It was pretty much love at first sight for Larry Pithan and Pam Stoll, though even they admit it is difficult to pinpoint when exactly that “first sight” occurred.
Larry and Pam grew up about five miles apart on farms outside the small town of Lost Nation in Eastern Iowa. Though Pam was one year behind Larry, the two were involved with band (Pam played French horn, Larry played trombone) and choir at school, and both attended the Bethlehem Lutheran Church. Larry recalls his class consisted of about 25 students, so “you pretty much knew everyone in the classes close to you.”
“It is difficult to say when exactly we first met, but one thing led to another and we started formally dating in high school,” said Larry. “We were certainly high school sweethearts.”
The couple wed in 1970 at the Bethlehem Lutheran Church. Other than the memories he has forged with his wife of 52 years, Larry also fondly remembers working on the farm as a kid in the 1950s and 60s.
“Farming when I grew up was different than today,” Larry recalled. “The tractors did not drive themselves and we planted corn two rows at a time, but I really do appreciate my years on the farm. I learned a lot of life skills and developed a great work ethic.”
Coming to Ames
That work ethic would carry through Larry’s time in college and throughout his career. Larry had an aptitude for math and science classes as well as an older sister who attended Iowa State University and this combination led him to Ames in the fall of 1969. Pam followed in 1970 after their wedding. Larry received a scholarship from Black & Veatch which covered most of his tuition (he recalls it was about $300 per quarter at that time), and stipulated that he work at the company’s Kansas City office during two summers while in college. Larry chose to pursue his degree in mechanical engineering (ME), which in part was influenced by his upbringing as a farm kid.
“I was one of those kids who liked to take everything apart to see how it works. I really enjoyed the machinery part of farming as I grew up, so mechanical engineering seemed like a natural fit for me,” Larry said.
He also felt that a degree in ME would give him some career flexibility for after college. It was a power plant design course – which covered engineering components such as fans, pumps and piping – that really grabbed his attention. This course was the catalyst for his interest in the building engineering field, which would be a major part of his career for nearly five decades after he graduated.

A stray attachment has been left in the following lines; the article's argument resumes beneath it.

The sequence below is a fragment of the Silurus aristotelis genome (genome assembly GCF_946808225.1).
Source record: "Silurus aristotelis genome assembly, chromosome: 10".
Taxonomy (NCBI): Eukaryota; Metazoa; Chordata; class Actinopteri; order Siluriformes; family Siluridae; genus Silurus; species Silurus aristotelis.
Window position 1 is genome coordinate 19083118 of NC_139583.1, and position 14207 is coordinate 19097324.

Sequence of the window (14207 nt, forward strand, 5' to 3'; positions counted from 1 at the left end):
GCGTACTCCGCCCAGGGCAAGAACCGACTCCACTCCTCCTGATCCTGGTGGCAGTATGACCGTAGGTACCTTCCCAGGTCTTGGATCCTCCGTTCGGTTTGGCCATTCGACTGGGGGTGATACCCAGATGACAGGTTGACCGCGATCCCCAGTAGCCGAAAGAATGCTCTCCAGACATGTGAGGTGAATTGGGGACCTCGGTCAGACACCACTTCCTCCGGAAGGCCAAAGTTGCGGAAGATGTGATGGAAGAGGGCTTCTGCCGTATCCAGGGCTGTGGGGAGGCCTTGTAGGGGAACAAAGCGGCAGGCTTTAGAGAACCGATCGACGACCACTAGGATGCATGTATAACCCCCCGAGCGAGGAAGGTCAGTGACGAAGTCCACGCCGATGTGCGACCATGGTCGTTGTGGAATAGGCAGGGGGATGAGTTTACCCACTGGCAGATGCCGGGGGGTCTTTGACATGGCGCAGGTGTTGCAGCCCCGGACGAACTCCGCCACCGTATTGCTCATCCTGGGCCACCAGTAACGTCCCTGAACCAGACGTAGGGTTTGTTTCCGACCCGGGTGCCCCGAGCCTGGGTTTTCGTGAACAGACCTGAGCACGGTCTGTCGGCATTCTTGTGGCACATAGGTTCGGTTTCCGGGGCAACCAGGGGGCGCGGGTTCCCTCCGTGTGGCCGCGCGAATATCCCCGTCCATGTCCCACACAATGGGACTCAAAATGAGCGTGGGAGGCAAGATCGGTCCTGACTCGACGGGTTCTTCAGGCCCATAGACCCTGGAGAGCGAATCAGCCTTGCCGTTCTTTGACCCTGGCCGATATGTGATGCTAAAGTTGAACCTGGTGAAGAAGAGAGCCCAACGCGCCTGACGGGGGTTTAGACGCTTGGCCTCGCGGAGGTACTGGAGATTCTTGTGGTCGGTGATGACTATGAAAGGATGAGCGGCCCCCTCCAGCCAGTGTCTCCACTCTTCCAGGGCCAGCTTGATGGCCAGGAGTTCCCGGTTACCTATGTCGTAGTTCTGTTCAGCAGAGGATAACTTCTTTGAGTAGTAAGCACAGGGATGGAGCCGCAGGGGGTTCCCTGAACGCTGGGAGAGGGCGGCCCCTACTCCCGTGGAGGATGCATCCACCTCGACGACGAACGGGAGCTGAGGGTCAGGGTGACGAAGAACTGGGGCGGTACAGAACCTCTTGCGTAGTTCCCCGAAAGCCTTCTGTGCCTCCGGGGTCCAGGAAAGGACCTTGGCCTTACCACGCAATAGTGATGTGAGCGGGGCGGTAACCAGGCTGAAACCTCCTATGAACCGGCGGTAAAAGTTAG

While Larry was pursuing his degree in ME, Pam pursued studies in child development (which today would be similar to the “early childhood education” program) and worked at a daycare center. She suspended her studies after her sophomore year and started working for the Alumni Association (when their offices were in the Memorial Union) to help Larry cover his tuition, yet another testament of the couple’s strong affection. Pam eventually completed her degree in psychology from Marycrest University after the couple moved to the Quad Cities and raised their two sons. This spring, Pam was recognized by Iowa State with an Honorary Alumna award.
“The Honorary Alumna is an incredible honor for me,” said Pam. “Although I would have loved to finish my degree at Iowa State back in the 70’s, circumstances didn’t allow that. Larry and I have always been great ISU supporters so actually being an alum is wonderful.”
Like many alums and students from that era, the couple affectionately remembers living in Pammel Court during their time in Ames. They can still recall how their “mouths dropped” when they first set foot in their unit – 981 Pammel Court.
“I sometimes joke that our hog houses were nicer than these units,” said Larry, with a laugh. “But it was a good experience for us and the rent at $35 per month wasn’t bad either. We survived some big snowstorms and long walks to class, but one advantage of Pam working for the Alumni Association was that we got a parking space in the ramp so it was a little shorter walk on those super cold winter days.”
They recall there was always work to be done around the unit. Each year, every unit would get a couple of gallons of white paint for the interior walls, and ambitious students could get that paint tinted a particular color at the local lumberyard if they desired. The Pithans also remember covering the windows with plastic during the winters to keep out the cold.
Larry also affectionately remembers working with fellow engineering students on a remote-controlled firefighting device, that came to be known as the “ISU FIRECAT.” However, because of the rigors of the ME curriculum, his desire to graduate within four years, and frequent visits to Lost Nation on weekends to help around the family farm, Larry admits he didn’t have a lot of time for activities outside of the classroom when he was a student.
“I think there was much less opportunity for extracurricular projects when I was in school. It is great to see all the options that students have today to get involved and to innovate. I truly believe the hands-on education at ISU is a great asset to the engineering graduates,” he said.